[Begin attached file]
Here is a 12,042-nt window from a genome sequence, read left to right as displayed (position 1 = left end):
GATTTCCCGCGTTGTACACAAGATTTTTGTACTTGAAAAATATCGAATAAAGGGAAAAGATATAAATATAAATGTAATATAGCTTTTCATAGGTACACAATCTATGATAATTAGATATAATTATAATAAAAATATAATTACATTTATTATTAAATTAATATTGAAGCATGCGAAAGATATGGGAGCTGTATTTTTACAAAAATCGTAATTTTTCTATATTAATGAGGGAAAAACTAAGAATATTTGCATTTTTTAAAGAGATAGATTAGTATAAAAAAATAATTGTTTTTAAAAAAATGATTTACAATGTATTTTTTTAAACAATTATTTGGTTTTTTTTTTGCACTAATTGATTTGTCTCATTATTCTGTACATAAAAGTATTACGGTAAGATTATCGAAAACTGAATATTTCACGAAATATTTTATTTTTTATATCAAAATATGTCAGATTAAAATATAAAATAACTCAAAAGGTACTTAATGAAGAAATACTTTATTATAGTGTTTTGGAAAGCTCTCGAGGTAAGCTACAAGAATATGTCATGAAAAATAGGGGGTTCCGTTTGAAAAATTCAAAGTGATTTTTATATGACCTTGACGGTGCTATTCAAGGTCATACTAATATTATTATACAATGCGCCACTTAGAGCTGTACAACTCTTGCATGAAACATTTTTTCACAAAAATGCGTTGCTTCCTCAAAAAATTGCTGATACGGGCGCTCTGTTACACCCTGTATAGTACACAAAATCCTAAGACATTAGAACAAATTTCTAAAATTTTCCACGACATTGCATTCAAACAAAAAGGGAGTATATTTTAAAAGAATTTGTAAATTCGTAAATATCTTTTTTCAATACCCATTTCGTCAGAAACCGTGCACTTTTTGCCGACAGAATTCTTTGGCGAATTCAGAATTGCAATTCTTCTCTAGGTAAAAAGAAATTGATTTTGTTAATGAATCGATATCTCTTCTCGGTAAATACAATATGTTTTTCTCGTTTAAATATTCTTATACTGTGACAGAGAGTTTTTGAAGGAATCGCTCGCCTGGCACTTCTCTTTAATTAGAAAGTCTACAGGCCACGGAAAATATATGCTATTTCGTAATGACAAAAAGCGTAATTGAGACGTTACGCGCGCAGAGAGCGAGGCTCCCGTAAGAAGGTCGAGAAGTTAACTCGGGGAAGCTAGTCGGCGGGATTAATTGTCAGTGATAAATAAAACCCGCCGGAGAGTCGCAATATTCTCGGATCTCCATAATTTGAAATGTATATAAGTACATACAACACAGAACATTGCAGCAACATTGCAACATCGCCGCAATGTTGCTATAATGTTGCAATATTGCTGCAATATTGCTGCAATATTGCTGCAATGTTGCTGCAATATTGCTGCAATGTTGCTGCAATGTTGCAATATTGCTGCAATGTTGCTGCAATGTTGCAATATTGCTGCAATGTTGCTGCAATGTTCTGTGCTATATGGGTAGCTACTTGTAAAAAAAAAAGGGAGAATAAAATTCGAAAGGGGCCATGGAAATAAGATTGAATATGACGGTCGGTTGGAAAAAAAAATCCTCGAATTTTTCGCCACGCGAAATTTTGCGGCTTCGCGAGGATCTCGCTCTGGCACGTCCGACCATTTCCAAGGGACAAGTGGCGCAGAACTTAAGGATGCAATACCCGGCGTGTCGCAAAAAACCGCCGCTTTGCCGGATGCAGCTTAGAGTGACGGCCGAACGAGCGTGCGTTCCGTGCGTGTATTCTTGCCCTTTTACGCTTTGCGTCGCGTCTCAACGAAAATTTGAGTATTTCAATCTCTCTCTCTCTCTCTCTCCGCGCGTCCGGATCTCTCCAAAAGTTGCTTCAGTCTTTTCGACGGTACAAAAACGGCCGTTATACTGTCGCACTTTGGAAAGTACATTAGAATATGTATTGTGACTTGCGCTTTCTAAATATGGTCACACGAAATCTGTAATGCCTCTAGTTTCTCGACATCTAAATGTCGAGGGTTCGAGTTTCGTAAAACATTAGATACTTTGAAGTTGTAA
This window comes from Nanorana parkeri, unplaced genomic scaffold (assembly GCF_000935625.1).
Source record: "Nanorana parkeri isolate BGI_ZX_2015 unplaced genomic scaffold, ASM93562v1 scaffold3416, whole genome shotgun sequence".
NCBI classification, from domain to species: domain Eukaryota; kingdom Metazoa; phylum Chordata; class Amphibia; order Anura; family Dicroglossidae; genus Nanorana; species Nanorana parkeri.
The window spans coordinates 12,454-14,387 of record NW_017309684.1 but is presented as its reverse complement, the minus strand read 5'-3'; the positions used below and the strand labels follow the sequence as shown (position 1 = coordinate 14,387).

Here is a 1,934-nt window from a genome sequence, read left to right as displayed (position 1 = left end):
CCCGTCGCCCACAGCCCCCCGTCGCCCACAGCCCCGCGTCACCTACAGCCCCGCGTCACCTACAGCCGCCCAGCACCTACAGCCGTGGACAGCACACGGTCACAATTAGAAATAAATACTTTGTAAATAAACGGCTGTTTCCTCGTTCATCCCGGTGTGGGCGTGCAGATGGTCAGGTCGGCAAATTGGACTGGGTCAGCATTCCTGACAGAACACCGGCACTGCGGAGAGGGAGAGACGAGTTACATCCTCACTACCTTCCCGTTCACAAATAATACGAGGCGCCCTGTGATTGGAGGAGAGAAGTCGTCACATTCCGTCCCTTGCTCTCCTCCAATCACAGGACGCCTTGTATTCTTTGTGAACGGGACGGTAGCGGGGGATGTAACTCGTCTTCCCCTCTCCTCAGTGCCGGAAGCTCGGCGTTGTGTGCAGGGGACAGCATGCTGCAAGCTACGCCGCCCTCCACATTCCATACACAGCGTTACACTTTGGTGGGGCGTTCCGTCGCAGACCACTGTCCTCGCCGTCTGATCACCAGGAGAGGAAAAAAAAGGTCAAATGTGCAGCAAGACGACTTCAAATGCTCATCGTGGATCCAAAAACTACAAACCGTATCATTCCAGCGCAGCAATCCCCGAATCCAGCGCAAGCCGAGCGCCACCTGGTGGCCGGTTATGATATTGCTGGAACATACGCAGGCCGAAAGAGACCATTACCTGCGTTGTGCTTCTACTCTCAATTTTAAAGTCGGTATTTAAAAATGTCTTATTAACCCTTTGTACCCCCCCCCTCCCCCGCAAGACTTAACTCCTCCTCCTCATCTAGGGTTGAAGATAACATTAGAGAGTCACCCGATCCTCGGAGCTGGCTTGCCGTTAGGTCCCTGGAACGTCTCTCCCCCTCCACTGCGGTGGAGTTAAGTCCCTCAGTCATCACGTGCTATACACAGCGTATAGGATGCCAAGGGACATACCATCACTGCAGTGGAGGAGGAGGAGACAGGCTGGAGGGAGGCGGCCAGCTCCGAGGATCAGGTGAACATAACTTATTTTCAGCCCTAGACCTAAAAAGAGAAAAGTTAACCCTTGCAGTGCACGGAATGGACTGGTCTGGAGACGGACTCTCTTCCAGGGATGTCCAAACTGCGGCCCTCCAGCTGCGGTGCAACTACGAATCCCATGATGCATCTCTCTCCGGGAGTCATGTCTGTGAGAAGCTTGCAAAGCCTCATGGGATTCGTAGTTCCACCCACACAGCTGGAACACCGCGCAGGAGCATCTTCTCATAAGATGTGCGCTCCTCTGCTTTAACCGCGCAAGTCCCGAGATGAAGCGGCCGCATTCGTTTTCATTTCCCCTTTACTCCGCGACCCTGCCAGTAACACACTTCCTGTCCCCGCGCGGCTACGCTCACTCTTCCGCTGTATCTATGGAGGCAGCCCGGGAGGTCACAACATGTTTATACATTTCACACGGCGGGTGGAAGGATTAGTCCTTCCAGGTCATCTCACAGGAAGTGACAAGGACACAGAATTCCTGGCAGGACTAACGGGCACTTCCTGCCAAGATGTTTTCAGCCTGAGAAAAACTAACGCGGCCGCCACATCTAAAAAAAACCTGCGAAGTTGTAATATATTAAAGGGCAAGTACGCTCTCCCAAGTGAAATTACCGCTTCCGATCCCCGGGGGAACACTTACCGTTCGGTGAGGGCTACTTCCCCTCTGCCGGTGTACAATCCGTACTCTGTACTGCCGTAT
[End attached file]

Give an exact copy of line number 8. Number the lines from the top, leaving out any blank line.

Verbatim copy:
CCCGTCGCCCACAGCCCCCCGTCGCCCACAGCCCCGCGTCACCTACAGCCCCGCGTCACCTACAGCCGCCCAGCACCTACAGCCGTGGACAGCACACGGTCACAATTAGAAATAAATACTTTGTAAATAAACGGCTGTTTCCTCGTTCATCCCGGTGTGGGCGTGCAGATGGTCAGGTCGGCAAATTGGACTGGGTCAGCATTCCTGACAGAACACCGGCACTGCGGAGAGGGAGAGACGAGTTACATCCTCACTACCTTCCCGTTCACAAATAATACGAGGCGCCCTGTGATTGGAGGAGAGAAGTCGTCACATTCCGTCCCTTGCTCTCCTCCAATCACAGGACGCCTTGTATTCTTTGTGAACGGGACGGTAGCGGGGGATGTAACTCGTCTTCCCCTCTCCTCAGTGCCGGAAGCTCGGCGTTGTGTGCAGGGGACAGCATGCTGCAAGCTACGCCGCCCTCCACATTCCATACACAGCGTTACACTTTGGTGGGGCGTTCCGTCGCAGACCACTGTCCTCGCCGTCTGATCACCAGGAGAGGAAAAAAAAGGTCAAATGTGCAGCAAGACGACTTCAAATGCTCATCGTGGATCCAAAAACTACAAACCGTATCATTCCAGCGCAGCAATCCCCGAATCCAGCGCAAGCCGAGCGCCACCTGGTGGCCGGTTATGATATTGCTGGAACATACGCAGGCCGAAAGAGACCATTACCTGCGTTGTGCTTCTACTCTCAATTTTAAAGTCGGTATTTAAAAATGTCTTATTAACCCTTTGTACCCCCCCCCTCCCCCGCAAGACTTAACTCCTCCTCCTCATCTAGGGTTGAAGATAACATTAGAGAGTCACCCGATCCTCGGAGCTGGCTTGCCGTTAGGTCCCTGGAACGTCTCTCCCCCTCCACTGCGGTGGAGTTAAGTCCCTCAGTCATCACGTGCTATACACAGCGTATAGGATGCCAAGGGACATACCATCACTGCAGTGGAGGAGGAGGAGACAGGCTGGAGGGAGGCGGCCAGCTCCGAGGATCAGGTGAACATAACTTATTTTCAGCCCTAGACCTAAAAAGAGAAAAGTTAACCCTTGCAGTGCACGGAATGGACTGGTCTGGAGACGGACTCTCTTCCAGGGATGTCCAAACTGCGGCCCTCCAGCTGCGGTGCAACTACGAATCCCATGATGCATCTCTCTCCGGGAGTCATGTCTGTGAGAAGCTTGCAAAGCCTCATGGGATTCGTAGTTCCACCCACACAGCTGGAACACCGCGCAGGAGCATCTTCTCATAAGATGTGCGCTCCTCTGCTTTAACCGCGCAAGTCCCGAGATGAAGCGGCCGCATTCGTTTTCATTTCCCCTTTACTCCGCGACCCTGCCAGTAACACACTTCCTGTCCCCGCGCGGCTACGCTCACTCTTCCGCTGTATCTATGGAGGCAGCCCGGGAGGTCACAACATGTTTATACATTTCACACGGCGGGTGGAAGGATTAGTCCTTCCAGGTCATCTCACAGGAAGTGACAAGGACACAGAATTCCTGGCAGGACTAACGGGCACTTCCTGCCAAGATGTTTTCAGCCTGAGAAAAACTAACGCGGCCGCCACATCTAAAAAAAACCTGCGAAGTTGTAATATATTAAAGGGCAAGTACGCTCTCCCAAGTGAAATTACCGCTTCCGATCCCCGGGGGAACACTTACCGTTCGGTGAGGGCTACTTCCCCTCTGCCGGTGTACAATCCGTACTCTGTACTGCCGTAT